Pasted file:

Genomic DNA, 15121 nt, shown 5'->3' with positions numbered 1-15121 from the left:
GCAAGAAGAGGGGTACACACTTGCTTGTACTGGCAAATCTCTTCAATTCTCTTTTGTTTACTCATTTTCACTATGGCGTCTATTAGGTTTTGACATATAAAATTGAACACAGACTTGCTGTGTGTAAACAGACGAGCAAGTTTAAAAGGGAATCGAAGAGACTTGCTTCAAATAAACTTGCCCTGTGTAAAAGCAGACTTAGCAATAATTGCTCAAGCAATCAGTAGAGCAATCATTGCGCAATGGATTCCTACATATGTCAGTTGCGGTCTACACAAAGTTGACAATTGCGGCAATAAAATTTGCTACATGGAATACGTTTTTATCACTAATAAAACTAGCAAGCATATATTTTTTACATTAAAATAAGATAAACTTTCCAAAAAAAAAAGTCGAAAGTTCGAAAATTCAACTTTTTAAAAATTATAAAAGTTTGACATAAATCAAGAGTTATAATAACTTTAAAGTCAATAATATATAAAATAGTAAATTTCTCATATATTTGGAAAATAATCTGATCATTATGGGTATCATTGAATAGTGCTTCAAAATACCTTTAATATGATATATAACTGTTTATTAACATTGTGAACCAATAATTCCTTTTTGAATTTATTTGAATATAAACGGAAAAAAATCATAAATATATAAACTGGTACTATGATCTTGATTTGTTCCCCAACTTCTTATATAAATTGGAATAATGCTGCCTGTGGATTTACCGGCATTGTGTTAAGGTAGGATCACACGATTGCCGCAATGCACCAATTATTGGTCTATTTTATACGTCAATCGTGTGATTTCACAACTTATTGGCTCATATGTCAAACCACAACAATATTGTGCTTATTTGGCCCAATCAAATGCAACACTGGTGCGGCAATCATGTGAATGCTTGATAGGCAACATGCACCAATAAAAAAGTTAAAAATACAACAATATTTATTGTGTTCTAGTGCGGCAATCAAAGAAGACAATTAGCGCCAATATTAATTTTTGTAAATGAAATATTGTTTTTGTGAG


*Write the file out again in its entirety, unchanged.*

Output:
Genomic DNA, 15121 nt, shown 5'->3' with positions numbered 1-15121 from the left:
GCAAGAAGAGGGGTACACACTTGCTTGTACTGGCAAATCTCTTCAATTCTCTTTTGTTTACTCATTTTCACTATGGCGTCTATTAGGTTTTGACATATAAAATTGAACACAGACTTGCTGTGTGTAAACAGACGAGCAAGTTTAAAAGGGAATCGAAGAGACTTGCTTCAAATAAACTTGCCCTGTGTAAAAGCAGACTTAGCAATAATTGCTCAAGCAATCAGTAGAGCAATCATTGCGCAATGGATTCCTACATATGTCAGTTGCGGTCTACACAAAGTTGACAATTGCGGCAATAAAATTTGCTACATGGAATACGTTTTTATCACTAATAAAACTAGCAAGCATATATTTTTTACATTAAAATAAGATAAACTTTCCAAAAAAAAAAGTCGAAAGTTCGAAAATTCAACTTTTTAAAAATTATAAAAGTTTGACATAAATCAAGAGTTATAATAACTTTAAAGTCAATAATATATAAAATAGTAAATTTCTCATATATTTGGAAAATAATCTGATCATTATGGGTATCATTGAATAGTGCTTCAAAATACCTTTAATATGATATATAACTGTTTATTAACATTGTGAACCAATAATTCCTTTTTGAATTTATTTGAATATAAACGGAAAAAAATCATAAATATATAAACTGGTACTATGATCTTGATTTGTTCCCCAACTTCTTATATAAATTGGAATAATGCTGCCTGTGGATTTACCGGCATTGTGTTAAGGTAGGATCACACGATTGCCGCAATGCACCAATTATTGGTCTATTTTATACGTCAATCGTGTGATTTCACAACTTATTGGCTCATATGTCAAACCACAACAATATTGTGCTTATTTGGCCCAATCAAATGCAACACTGGTGCGGCAATCATGTGAATGCTTGATAGGCAACATGCACCAATAAAAAAGTTAAAAATACAACAATATTTATTGTGTTCTAGTGCGGCAATCAAAGAAGACAATTAGCGCCAATATTAATTTTTGTAAATGAAATATTGTTTTTGTGAG